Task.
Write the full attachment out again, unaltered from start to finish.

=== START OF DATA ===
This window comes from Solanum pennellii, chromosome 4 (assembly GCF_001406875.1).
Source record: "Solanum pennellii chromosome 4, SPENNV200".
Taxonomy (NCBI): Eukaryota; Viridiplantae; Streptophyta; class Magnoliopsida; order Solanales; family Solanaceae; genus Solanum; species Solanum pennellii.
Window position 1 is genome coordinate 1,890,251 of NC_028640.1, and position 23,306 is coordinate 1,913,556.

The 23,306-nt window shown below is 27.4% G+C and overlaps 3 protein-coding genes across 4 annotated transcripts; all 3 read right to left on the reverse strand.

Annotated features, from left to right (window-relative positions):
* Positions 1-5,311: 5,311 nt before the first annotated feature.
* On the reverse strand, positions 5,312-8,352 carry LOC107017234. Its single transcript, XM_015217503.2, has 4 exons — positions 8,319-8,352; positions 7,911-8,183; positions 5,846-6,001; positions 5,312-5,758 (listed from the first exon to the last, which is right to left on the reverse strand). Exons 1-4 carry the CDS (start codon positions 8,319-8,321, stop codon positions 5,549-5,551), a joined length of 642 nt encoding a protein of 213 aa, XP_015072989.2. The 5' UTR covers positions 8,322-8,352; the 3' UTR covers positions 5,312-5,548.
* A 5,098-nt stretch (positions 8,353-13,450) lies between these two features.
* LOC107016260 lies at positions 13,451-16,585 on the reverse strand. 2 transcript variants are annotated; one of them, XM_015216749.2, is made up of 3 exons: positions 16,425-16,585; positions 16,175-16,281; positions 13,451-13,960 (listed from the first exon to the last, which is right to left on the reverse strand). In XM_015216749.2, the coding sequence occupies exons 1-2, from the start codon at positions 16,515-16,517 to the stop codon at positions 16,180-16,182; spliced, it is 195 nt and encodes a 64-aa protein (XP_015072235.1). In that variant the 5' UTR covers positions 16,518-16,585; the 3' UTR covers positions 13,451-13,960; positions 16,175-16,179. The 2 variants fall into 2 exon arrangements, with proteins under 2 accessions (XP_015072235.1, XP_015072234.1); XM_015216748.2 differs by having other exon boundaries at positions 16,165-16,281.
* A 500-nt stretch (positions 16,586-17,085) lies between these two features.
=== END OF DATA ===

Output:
This window comes from Solanum pennellii, chromosome 4 (assembly GCF_001406875.1).
Source record: "Solanum pennellii chromosome 4, SPENNV200".
Taxonomy (NCBI): Eukaryota; Viridiplantae; Streptophyta; class Magnoliopsida; order Solanales; family Solanaceae; genus Solanum; species Solanum pennellii.
Window position 1 is genome coordinate 1,890,251 of NC_028640.1, and position 23,306 is coordinate 1,913,556.

The 23,306-nt window shown below is 27.4% G+C and overlaps 3 protein-coding genes across 4 annotated transcripts; all 3 read right to left on the reverse strand.

Annotated features, from left to right (window-relative positions):
* Positions 1-5,311: 5,311 nt before the first annotated feature.
* On the reverse strand, positions 5,312-8,352 carry LOC107017234. Its single transcript, XM_015217503.2, has 4 exons — positions 8,319-8,352; positions 7,911-8,183; positions 5,846-6,001; positions 5,312-5,758 (listed from the first exon to the last, which is right to left on the reverse strand). Exons 1-4 carry the CDS (start codon positions 8,319-8,321, stop codon positions 5,549-5,551), a joined length of 642 nt encoding a protein of 213 aa, XP_015072989.2. The 5' UTR covers positions 8,322-8,352; the 3' UTR covers positions 5,312-5,548.
* A 5,098-nt stretch (positions 8,353-13,450) lies between these two features.
* LOC107016260 lies at positions 13,451-16,585 on the reverse strand. 2 transcript variants are annotated; one of them, XM_015216749.2, is made up of 3 exons: positions 16,425-16,585; positions 16,175-16,281; positions 13,451-13,960 (listed from the first exon to the last, which is right to left on the reverse strand). In XM_015216749.2, the coding sequence occupies exons 1-2, from the start codon at positions 16,515-16,517 to the stop codon at positions 16,180-16,182; spliced, it is 195 nt and encodes a 64-aa protein (XP_015072235.1). In that variant the 5' UTR covers positions 16,518-16,585; the 3' UTR covers positions 13,451-13,960; positions 16,175-16,179. The 2 variants fall into 2 exon arrangements, with proteins under 2 accessions (XP_015072235.1, XP_015072234.1); XM_015216748.2 differs by having other exon boundaries at positions 16,165-16,281.
* A 500-nt stretch (positions 16,586-17,085) lies between these two features.